• 2.2 How Do We Treat Shock?

    Shock is usually present in dogs that have been hit by a car. The best way to determine if shock is present is to check the gum color and capillary refill time. The gum color in a normal dog is coral pink. A painful dog will have pink gums that are injected (blood vessels are prominent). A pet in shock will have white or very pale gums. The capillary refill time is a measure of the circulation in the body. The capillaries are very small vessels that are responsible for the color of the gums. The capillaries are not considered essential in times of emergency. If blood is not flowing to the capillaries, the gums will be pale or white. If blood is not flowing to the capillaries then blood is not flowing to the other organs of the body and we are in shock. The capillary refill time is the amount of time for the color to come back after touching the gums to blanch them. The normal is 1 second or less. A CRT of three seconds or more is serious.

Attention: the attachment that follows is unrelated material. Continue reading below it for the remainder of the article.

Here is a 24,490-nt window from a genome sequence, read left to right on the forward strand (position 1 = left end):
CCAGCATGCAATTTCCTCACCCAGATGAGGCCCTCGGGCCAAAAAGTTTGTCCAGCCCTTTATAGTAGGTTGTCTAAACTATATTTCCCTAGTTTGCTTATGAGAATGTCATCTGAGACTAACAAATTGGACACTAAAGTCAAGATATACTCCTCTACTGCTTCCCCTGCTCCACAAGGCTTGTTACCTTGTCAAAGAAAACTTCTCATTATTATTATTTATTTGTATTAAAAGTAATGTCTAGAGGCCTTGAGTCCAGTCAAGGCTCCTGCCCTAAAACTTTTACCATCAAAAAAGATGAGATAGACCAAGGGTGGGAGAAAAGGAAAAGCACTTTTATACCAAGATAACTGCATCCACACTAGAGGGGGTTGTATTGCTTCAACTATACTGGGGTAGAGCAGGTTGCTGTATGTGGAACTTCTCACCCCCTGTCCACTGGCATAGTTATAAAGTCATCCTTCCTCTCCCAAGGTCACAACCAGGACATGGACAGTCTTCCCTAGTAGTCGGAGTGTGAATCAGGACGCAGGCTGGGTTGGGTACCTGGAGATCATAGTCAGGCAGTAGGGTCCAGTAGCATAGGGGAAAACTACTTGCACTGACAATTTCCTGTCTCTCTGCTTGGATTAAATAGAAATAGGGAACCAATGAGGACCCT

Shock is poor delivery of oxygen to the tissues. This is usually due to poor circulation of blood or lack of blood to circulate. This oxygen need by the tissues can be met by filling the blood vessels with fluid so that circulation can happen. The amount of oxygen delivered to the tissues can be increased by giving the pet oxygen which is the first thing done in the animal hospital but is rarely available at the patients home. (If oxygen is available, do not try to put an oxygen mask on a pet in shock – place a clear plastic bag over the head of the pet and pass the oxygen hose through a corner of the bag.) Circulation is restored in the hospital by giving large amounts of I.V. fluids as fast as possible through multiple I.V. catheters if needed. As an emergency procedure, shock can be treated effectively by wrapping the extremities and abdomen with Ace bandages to force the blood into the more vital areas of the body.